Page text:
Most North Koreans have never met a foreigner, seen the Internet or earned more than a couple hundred dollars a month — but those in a growing economic elite now fly to Beijing and Singapore to shop.
It is a country where human rights groups say well over 100,000 political prisoners are held in a series of isolated prison camps, but where an exclusive European firm, Kempinski, hopes to be running a hotel soon.
The market economy first took hold during the rule of former North Korean leader Kim Jong-il, the son of the nation’s founder, who ran the country from the 1990s until his death late last year, when his son then took control.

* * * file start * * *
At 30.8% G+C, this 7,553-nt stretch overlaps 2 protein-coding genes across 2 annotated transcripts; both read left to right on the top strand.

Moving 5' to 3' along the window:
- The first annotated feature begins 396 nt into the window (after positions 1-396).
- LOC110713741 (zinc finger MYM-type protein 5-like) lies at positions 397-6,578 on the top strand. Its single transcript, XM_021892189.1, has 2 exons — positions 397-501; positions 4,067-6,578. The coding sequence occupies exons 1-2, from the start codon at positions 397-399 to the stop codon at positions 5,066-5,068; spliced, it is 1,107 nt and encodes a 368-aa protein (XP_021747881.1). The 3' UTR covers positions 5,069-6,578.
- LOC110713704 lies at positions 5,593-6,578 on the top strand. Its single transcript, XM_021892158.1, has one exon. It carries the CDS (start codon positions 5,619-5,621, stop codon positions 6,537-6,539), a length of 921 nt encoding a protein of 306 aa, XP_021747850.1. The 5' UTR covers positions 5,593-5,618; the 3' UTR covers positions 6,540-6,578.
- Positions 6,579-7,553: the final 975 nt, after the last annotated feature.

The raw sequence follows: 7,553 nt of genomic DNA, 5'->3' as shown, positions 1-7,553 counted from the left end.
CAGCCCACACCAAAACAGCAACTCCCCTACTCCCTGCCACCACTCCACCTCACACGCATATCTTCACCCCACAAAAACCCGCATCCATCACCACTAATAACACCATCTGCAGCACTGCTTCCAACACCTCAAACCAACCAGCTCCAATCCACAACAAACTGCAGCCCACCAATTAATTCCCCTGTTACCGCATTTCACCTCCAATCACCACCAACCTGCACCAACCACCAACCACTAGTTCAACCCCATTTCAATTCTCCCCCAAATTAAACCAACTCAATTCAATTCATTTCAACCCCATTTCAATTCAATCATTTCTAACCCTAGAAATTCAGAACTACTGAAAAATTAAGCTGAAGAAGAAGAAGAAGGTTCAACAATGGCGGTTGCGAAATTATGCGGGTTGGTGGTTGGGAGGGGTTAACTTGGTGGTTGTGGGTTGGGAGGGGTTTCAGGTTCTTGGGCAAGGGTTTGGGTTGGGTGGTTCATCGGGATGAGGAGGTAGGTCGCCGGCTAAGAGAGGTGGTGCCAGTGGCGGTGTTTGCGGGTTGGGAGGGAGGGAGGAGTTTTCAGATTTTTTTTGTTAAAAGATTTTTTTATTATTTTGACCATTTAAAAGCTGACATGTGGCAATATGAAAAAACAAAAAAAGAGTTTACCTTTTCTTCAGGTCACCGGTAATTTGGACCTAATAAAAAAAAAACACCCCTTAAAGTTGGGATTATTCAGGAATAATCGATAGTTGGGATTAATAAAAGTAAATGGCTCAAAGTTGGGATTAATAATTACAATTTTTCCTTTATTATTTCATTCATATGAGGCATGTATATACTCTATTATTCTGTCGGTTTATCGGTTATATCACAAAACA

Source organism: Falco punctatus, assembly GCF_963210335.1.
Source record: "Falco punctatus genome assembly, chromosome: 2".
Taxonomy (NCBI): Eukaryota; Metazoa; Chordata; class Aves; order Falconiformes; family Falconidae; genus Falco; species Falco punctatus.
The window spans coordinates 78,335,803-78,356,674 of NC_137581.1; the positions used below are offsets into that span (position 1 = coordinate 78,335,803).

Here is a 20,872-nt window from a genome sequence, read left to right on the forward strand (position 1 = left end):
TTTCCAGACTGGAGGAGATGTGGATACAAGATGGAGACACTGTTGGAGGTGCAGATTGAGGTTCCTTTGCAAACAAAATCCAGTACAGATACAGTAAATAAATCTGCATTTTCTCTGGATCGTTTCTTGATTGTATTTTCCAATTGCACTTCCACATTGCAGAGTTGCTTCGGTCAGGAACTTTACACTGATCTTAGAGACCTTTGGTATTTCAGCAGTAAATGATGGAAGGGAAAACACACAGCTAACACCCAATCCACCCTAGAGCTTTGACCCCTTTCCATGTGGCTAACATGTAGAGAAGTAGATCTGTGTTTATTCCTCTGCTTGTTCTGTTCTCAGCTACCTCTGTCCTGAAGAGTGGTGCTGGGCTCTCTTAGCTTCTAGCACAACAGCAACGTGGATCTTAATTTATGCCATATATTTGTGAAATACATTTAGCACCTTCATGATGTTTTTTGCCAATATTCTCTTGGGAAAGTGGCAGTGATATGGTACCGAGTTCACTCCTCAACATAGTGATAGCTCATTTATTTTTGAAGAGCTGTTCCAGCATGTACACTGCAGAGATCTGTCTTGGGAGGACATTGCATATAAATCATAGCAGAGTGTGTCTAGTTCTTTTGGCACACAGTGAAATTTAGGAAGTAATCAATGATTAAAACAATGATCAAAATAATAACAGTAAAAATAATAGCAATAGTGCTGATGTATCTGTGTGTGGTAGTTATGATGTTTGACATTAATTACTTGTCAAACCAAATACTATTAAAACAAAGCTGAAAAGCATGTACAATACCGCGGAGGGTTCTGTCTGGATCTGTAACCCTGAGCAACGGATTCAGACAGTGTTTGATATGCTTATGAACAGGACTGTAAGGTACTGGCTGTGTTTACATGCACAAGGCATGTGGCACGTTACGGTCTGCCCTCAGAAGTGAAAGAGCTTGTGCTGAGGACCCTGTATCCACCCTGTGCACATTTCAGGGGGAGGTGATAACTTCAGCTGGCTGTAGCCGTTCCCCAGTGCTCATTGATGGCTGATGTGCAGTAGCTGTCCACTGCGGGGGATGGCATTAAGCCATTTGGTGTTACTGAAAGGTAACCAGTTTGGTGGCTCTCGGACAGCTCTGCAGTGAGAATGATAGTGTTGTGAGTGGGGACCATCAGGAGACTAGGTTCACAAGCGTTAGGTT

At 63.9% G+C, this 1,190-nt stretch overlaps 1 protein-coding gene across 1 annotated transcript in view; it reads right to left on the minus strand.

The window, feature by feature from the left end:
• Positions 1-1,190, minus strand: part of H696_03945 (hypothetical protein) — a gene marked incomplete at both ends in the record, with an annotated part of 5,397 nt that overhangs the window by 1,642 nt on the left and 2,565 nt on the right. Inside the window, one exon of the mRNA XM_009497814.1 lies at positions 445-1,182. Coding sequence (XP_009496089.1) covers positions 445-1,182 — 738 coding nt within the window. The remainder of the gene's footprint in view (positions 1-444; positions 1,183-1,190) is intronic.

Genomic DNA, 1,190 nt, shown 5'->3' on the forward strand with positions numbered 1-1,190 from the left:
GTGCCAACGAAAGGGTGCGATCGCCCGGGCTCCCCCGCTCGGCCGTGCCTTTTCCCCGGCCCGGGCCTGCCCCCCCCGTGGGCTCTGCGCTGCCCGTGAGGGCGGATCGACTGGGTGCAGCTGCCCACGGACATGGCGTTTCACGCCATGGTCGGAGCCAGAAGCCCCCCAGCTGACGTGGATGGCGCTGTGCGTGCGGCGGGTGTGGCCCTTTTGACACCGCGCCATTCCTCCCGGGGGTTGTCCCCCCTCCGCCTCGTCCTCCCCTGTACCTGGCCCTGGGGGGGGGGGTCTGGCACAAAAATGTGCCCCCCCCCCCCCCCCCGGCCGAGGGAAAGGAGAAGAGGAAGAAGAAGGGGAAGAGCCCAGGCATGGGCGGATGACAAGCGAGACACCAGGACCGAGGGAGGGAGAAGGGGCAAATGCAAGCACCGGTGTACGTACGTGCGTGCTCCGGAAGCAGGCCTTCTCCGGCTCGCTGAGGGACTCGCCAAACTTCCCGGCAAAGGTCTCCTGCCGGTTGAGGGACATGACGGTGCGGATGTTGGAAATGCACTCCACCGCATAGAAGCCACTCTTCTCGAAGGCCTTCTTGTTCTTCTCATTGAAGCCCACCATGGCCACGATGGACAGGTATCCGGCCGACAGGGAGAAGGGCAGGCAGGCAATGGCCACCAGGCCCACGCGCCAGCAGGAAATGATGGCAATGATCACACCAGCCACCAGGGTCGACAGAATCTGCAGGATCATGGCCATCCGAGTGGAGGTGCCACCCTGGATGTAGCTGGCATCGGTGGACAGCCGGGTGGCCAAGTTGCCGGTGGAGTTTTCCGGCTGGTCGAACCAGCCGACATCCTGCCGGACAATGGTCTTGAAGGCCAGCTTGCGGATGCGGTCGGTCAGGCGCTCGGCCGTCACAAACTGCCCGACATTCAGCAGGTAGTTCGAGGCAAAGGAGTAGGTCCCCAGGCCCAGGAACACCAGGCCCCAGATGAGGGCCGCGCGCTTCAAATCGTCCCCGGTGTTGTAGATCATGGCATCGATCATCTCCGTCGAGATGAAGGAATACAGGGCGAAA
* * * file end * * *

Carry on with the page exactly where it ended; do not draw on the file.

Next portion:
In the mid-1990s, poor harvests and the end of Soviet assistance lead to widespread famine. Official controls relaxed as hunger tore at the country.
Reluctantly, the government allowed the establishment of informal markets, with ordinary people setting up stalls to sell food, clothes or cheap consumer goods.
Since then, the government has alternately allowed the markets to flourish and cracked down on them, leaving many people working in legally gray areas.